13. Harry Grubert & Joel Slemrod, 1994. "The Effect of Taxes on Investment and Income Shifting to Puerto Rico," NBER Working Papers 4869, National Bureau of Economic Research, Inc.
    14. Hirshleifer, Jack, 1971. "The Private and Social Value of Information and the Reward to Inventive Activity," American Economic Review, American Economic Association, American Economic Association, vol. 61(4), pages 561-74, September.
    15. Auerbach, Alan J, 1983. "Taxation, Corporate Financial Policy and the Cost of Capital," Journal of Economic Literature, American Economic Association, vol. 21(3), pages 905-40, September.
    16. Martin Feldstein & Charles Horioka, 1979. "Domestic Savings and International Capital Flows," NBER Working Papers 0310, National Bureau of Economic Research, Inc.
    Full references (including those not matched with items on IDEAS)

    Citations

    Citations are extracted by the CitEc Project, subscribe to its RSS feed for this item.
    as in new window

    Cited by:
    This item has more than 25 citations. To prevent cluttering this page, these citations are listed on a separate page.

    Lists

    This item is not listed on Wikipedia, on a reading list or among the top items on IDEAS.

    Statistics

    Access and download statistics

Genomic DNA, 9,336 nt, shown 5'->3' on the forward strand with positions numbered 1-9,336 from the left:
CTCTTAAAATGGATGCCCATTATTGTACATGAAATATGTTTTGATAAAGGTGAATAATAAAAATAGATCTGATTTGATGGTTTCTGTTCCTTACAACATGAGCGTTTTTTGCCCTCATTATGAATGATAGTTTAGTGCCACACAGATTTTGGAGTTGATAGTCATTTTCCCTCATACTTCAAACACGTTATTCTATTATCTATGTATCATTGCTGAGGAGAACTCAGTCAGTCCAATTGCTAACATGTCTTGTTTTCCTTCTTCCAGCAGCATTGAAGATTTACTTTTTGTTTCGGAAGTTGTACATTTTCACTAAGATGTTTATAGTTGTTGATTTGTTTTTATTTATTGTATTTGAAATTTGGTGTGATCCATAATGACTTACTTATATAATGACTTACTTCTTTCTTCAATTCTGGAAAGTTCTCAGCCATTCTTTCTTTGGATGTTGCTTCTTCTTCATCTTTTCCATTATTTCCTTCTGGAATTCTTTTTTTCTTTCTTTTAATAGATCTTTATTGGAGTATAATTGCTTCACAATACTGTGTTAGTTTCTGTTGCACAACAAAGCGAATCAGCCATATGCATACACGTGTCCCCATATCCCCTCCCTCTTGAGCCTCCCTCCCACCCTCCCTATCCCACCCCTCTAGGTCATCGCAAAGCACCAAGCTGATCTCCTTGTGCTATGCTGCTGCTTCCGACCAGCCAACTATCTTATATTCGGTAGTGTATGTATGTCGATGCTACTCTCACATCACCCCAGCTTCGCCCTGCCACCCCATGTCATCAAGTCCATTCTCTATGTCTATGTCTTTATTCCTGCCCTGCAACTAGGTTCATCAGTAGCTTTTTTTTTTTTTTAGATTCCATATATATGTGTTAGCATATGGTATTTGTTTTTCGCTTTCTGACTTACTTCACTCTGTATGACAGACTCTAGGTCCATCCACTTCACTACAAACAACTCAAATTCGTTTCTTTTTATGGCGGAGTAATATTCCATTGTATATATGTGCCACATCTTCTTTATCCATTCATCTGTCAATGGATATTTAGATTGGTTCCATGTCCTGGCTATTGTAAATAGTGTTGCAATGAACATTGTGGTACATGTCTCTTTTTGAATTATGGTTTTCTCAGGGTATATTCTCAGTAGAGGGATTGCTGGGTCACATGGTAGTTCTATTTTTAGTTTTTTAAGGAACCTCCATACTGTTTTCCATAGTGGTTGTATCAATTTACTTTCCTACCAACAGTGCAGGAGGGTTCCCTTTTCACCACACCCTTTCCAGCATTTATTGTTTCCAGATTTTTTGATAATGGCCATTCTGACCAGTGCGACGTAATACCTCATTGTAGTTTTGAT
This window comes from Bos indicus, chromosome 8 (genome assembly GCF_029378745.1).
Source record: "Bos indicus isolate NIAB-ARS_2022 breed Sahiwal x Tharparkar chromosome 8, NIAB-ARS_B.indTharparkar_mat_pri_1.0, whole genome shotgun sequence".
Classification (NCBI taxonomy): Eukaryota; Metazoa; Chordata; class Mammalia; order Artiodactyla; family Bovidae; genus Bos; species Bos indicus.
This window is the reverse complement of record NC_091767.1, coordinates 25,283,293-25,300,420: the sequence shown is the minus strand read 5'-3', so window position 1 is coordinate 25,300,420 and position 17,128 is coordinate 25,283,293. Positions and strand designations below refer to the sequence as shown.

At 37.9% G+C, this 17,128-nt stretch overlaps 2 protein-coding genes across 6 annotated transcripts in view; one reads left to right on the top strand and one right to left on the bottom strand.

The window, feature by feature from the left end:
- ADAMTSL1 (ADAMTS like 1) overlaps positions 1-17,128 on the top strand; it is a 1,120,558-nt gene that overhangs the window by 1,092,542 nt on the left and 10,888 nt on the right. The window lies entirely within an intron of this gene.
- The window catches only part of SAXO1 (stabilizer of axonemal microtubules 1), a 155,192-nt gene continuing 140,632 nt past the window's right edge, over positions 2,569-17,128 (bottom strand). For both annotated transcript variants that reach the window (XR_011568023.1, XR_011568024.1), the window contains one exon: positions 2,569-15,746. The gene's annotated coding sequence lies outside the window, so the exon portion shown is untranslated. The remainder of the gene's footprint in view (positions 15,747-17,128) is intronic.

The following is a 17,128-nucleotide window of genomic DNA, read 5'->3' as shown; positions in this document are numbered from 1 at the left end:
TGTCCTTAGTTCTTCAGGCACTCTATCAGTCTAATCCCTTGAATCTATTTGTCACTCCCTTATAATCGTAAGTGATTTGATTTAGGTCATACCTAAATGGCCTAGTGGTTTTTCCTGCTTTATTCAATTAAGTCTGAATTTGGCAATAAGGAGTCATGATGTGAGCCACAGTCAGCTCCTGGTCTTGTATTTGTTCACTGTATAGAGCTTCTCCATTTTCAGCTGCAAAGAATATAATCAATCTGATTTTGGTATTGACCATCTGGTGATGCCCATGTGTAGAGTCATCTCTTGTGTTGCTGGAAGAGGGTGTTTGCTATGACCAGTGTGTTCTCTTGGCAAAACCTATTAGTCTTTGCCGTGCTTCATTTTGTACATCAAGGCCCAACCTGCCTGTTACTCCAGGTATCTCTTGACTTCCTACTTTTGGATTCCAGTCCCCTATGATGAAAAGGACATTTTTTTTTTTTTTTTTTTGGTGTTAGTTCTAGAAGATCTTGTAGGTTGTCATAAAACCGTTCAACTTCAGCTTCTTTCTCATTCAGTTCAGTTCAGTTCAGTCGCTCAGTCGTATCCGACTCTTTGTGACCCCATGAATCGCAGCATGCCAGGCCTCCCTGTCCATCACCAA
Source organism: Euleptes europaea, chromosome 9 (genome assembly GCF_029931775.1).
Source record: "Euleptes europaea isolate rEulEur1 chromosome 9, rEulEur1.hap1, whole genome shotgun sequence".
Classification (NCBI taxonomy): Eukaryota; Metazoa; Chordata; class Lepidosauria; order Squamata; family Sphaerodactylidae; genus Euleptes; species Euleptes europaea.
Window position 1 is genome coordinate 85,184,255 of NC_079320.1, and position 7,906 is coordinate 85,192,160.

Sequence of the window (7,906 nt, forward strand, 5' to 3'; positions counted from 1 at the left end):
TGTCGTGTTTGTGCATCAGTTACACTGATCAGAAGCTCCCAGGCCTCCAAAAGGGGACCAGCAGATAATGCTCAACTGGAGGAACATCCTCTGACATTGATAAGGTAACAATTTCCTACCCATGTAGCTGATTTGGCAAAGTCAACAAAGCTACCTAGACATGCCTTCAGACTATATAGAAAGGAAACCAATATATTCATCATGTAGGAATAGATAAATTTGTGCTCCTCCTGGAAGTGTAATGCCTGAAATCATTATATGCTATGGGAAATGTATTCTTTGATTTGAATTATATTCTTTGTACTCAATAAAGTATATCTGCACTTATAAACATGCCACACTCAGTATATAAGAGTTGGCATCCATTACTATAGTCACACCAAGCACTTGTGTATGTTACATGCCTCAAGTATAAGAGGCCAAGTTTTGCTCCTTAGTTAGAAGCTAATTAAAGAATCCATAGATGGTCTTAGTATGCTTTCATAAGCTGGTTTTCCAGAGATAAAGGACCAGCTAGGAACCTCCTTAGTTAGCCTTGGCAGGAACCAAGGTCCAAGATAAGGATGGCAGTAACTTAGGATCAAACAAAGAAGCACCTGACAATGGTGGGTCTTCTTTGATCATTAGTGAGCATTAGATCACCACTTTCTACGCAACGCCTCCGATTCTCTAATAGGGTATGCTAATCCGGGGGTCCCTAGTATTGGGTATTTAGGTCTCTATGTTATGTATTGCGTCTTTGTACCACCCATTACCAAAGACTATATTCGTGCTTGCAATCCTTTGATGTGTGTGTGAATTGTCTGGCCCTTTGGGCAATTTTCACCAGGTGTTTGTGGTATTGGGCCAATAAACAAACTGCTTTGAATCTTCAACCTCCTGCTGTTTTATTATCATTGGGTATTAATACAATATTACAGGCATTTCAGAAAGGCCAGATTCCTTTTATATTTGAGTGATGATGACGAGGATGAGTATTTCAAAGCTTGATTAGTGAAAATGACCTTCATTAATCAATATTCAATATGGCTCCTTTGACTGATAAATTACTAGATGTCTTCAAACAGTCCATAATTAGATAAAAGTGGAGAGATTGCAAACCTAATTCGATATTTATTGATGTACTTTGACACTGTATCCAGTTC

Corrections

    When requesting a correction, please mention this item's handle: RePEc:nbr:nberch:7740. See general information about how to correct material in RePEc.

    For technical questions regarding this item, or to correct its authors, title, abstract, bibliographic or download information, contact: ().

    If you have authored this item and are not yet registered with RePEc, we encourage you to do it here. This allows to link your profile to this item. It also allows you to accept potential citations to this item that we are uncertain about.

    If references are entirely missing, you can add them using this form.

    If the full references list an item that is present in RePEc, but the system did not link to it, you can help with this form.

    If you know of missing items citing this one, you can help us creating those links by adding the relevant references in the same way as above, for each refering item. If you are a registered author of this item, you may also want to check the "citations" tab in your profile, as there may be some citations waiting for confirmation.

    Please note that corrections may take a couple of weeks to filter through the various RePEc services.